Massage & Bodywork

MARCH | APRIL 2016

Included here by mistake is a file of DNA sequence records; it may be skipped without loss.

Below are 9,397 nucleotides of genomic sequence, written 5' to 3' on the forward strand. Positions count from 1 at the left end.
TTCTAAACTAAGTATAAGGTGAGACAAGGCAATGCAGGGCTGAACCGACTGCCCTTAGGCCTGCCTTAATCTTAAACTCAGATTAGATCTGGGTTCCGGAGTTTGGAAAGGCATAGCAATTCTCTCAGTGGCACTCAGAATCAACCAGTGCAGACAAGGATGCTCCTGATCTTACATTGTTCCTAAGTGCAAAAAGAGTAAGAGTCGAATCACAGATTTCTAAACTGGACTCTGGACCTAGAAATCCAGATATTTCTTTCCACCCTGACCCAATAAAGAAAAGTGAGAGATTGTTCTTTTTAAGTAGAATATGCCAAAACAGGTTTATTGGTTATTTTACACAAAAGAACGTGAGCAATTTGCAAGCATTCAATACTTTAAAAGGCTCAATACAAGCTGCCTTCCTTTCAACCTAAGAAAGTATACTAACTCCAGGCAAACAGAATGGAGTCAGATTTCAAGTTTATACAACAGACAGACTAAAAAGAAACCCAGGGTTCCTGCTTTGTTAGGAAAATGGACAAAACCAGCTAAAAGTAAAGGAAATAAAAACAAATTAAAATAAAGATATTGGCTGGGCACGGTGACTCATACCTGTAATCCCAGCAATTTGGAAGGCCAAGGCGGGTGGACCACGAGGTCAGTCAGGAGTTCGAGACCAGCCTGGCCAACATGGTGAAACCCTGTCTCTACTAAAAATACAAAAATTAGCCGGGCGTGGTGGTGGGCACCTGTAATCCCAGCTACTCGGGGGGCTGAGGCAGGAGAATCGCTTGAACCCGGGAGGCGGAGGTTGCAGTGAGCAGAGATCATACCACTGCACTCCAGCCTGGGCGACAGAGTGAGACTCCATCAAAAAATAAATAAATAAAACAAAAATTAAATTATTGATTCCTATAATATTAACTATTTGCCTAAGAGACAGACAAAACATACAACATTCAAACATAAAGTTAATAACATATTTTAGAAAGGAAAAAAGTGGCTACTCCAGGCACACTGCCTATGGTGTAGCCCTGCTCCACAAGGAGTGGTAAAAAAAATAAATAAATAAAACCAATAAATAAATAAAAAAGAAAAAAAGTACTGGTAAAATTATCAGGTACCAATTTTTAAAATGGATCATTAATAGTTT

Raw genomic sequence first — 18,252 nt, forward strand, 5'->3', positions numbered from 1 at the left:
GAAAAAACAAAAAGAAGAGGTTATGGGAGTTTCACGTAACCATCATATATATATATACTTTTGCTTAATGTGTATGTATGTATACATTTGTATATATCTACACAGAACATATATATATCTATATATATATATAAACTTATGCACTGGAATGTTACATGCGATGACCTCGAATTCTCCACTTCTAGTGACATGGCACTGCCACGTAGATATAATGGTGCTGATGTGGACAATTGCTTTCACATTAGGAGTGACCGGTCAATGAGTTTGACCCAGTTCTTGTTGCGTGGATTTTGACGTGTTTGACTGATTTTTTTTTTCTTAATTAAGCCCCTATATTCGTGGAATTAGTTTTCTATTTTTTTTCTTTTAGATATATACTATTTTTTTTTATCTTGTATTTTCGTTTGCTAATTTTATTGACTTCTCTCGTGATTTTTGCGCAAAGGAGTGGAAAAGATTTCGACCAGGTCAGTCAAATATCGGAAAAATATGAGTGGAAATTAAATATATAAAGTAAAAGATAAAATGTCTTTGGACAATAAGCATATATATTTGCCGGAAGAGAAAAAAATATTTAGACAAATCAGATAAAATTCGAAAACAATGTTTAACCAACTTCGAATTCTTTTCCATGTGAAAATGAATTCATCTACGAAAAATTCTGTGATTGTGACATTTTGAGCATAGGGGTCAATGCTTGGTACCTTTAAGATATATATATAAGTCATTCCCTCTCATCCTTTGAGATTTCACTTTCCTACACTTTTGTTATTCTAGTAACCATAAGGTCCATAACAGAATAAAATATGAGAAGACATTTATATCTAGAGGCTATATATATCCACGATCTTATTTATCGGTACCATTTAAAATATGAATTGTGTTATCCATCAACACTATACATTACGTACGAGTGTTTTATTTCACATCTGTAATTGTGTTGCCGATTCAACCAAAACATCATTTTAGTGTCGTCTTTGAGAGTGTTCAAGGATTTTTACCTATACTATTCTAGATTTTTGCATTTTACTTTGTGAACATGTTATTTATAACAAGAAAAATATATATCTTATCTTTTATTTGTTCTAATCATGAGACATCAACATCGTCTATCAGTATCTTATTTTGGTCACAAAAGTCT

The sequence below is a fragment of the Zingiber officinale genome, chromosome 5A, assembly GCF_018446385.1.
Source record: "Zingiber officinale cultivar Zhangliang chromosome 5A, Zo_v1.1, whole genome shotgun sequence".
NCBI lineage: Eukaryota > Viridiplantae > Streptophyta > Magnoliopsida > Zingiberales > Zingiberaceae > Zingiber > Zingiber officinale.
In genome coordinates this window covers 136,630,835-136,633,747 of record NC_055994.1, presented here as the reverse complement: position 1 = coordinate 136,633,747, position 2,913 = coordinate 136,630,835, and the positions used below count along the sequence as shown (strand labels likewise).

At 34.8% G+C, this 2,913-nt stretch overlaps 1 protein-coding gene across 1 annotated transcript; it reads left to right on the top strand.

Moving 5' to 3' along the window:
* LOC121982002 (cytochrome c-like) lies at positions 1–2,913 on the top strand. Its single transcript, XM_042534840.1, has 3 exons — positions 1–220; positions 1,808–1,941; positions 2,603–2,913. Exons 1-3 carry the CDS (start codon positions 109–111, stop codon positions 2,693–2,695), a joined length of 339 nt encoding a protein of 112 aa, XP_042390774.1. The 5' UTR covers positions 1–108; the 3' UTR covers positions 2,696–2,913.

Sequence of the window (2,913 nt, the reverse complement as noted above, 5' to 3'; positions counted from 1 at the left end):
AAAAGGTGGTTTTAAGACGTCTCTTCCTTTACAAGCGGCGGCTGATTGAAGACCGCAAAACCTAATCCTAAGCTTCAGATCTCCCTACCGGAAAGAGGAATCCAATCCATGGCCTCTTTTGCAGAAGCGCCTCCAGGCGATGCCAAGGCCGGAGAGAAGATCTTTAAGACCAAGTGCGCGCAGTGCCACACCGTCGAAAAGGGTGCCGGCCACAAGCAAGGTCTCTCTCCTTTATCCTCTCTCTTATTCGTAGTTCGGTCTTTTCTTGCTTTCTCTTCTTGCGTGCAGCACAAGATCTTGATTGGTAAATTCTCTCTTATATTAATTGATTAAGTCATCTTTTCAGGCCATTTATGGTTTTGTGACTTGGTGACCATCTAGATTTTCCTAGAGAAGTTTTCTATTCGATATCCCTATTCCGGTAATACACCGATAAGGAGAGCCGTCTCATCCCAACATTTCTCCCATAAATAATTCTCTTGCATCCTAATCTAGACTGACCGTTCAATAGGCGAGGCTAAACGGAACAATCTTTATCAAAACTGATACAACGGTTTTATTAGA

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A A daily question plagues many of us: "What am I going to wear?" While it may not be the loaded question it used to be when we were trend-obsessed adolescents, it's still one we fi nd ourselves addressing as we polish our massage therapy careers. If you're an employee who works for a spa, clinic, or other massage therapy establishment, chances are you're able to avoid this time-consuming dilemma by wearing a staff uniform. You have to admit that not having to devote any thought to assembling attractive and work-appropriate outfi ts for each workday is liberating. It's been said that Albert Einstein had a closet fi lled with identical suits, precluding him from having to devote any energy to the mundane minutia of choosing what to wear. Even Steve Jobs chose a minimalist attire for convenience. If this approach was good enough for Einstein and Jobs, who could balk at its merits? However, while working in a corporate environment usually involves adhering to a dress code someone else deemed appropriate, those of us who are self-employed need to create a dress code for ourselves. Since venturing into massage therapy nearly a decade ago, I've worked in uniform-ruled environments; in smaller, less formal spas and clinics where the dress code was more fl exible and relaxed; and in my own practice, where I've been able to dress as I see fi t. Over the years, I've DO HAVE FUN PERFECTING YOUR STYLE C h e c k o u t A B M P 's l a t e s t n e w s a n d b l o g p o s t s . Av a i l a b l e a t w w w. a b m p . c o m . 83 Wearing something sheer? No problem, put a tank top underneath. Wear those skinny pants as long as you have movement! Remember the fi t is key to making these a success.

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